Here's what Robertson said (you can watch the clip here):
But I think we need to look at the Bible and the Book of Joel. The prophet Joel makes it very clear that God has enmity against those who, quote, "divide my land." God considers this land to be his. You read the Bible, he says, "This is my land." And for any prime minister of Israel who decides he going carve it up and give it away, God says, "No. This is mine."Now, Robertson is a kook, and it looks like this time, even more so than when he issued a fatwa against Hugo Chavez, he is being regarded as such. But all of the discussion I've seen has been about the "appropriateness" of his remarks. I too, think that what Robertson said was inappropriate, but note that he wasn't interested in asserting that his remarks were socially appropriate. He was saying that the Bible, and not Pat Robertson, in the book of Joel says that God has enmity for those who "divide my land". And so this leads me to ask, does the Bible really say that?
The quick answer is "No".
Here's the text Robertson is citing, in it's broader context - Joel 3:1-3 (4:1-3 Heb):
For then, in those days and at that time, when I restore the fortunes of Judah and Jersusalem, I will gather all the nations and bring them down to the valley of Jehoshaphat, and I will enter into judgment with them there, on account of my people and my heritage Israel, because they have scattered them among the nations. They have divided my land, and cast lots for my people, and traded boys for prostitutes, and sold girls for wine, and drunk it down. (NRSV)So in context, what the prophet Joel "makes very clear", to borrow Robertson's phrase, is that one day the Lord will come with power and re-establish his people and pay back the nations for what they did to His people Israel.
This passage in Joel appears to be answering another text in an earlier prophet: Amos 7:17:
Therefore, thus says the Lord: 'Your wife shall become a prostitute in the city, and your sons and daughters shall fall by the sword, and you land shall be parceled out by line; you yourself shall die in an unclean land, and Israel shall surely go into exile away from its land'.The translations have obscured it, but the same Hebrew word occurs in both texts, translated "divided" in Joel and "parceled out" in Amos. So it appears that Joel is saying that, one day, the Lord will undo the damage to which Amos looked forward. This is a very common theme in the biblical prophets and rather a nice thing, too. So then, how does one read this as a threat against any leader or nation who is willing to cede land held by the modern nation-state of Israel, land held within the original 1947 borders or through the 1967 war?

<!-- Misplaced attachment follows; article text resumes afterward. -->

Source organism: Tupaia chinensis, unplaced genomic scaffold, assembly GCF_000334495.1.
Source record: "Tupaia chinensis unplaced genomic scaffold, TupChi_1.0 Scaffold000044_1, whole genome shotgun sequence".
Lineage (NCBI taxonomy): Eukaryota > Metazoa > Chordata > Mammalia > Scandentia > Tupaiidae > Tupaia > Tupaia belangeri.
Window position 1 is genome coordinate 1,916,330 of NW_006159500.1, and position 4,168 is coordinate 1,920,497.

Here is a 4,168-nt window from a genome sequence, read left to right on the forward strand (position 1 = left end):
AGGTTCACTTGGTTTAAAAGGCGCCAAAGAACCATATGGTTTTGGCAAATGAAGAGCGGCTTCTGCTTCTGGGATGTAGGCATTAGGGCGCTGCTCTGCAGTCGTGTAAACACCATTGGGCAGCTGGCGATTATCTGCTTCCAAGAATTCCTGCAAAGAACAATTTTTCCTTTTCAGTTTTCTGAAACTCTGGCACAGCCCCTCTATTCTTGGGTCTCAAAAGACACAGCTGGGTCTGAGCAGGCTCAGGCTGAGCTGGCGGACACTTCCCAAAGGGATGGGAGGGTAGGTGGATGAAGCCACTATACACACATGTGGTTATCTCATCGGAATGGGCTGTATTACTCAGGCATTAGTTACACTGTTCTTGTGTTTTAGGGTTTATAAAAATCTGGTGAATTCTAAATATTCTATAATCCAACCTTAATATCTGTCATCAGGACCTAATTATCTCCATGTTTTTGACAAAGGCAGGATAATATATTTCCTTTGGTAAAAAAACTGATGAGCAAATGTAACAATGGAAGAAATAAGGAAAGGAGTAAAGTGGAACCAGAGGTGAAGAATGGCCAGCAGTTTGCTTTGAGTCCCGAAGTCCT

Well, first, you have to ignore verb tense. Joel 3:2 (4:2) promises God's judgment against those who "have divided" God's land. This phrase seems to refer to a past event, in all likelihood the division of the land by the Assyrians and Babylonians when the conquered different parts of Israel in the 8th and 6th centuries bce. Notice in Robertson's quote, he claims Joel says "divide" - present tense - a significant difference.
So how does he take this contextually specific phrase and turn it into a blanket statement? Well, a whole lot of "ifs" have to fall together. Here we go:
Robertson is right... if it was God's plan to fulfill the promises of the prophets by re-establishing a modern nation-state called Israel and not to merely roll all of those promises into the Second Coming as the New Testament seems to indicate; ...if one is willing to take the essential eschatological tension of the New Testament, in which some of the things promised in the Old testament are present realities but will not come into ultimate fulfillment until Christ's Second Coming and turn that tension into license to be non-sensical; ...if the current nation-state of Israel is in fact that fulfillment; ...if the promise in Joel can be fulfilled in stages; ...if parts of even the same sentence can be fulfilled in stages, wherein the phrase "I will restore the fortunes of Judah and Jerusalem" is understood to have already happened in 1947, or 1967 or in 1973, but that the rest of the sentence is held back until some later time when all of the other things will come to pass; ...if somehow during that in between period one assumes that being OK with Israel's 1967/1973 boundaries and not the much larger set of boundaries addressed in Deuteronomy and Joshua is not also somehow "dividing the land"; ...if one assumes that only giving up land gained by the wars in 1967 and 1973 is "dividing the land"; ...and if, again, one assumes that one can speak coherently by citing one part of a sentence and not the other, or that one part of sentence may be in force but that the second part will not be in force until some murky time in the future, and one can assume a number of other odd ways of reading the Bible that I am suddenly too tired to go into...
...if all of that is true then yes, Pat Robertson could be right.
But for me, that's too many ifs.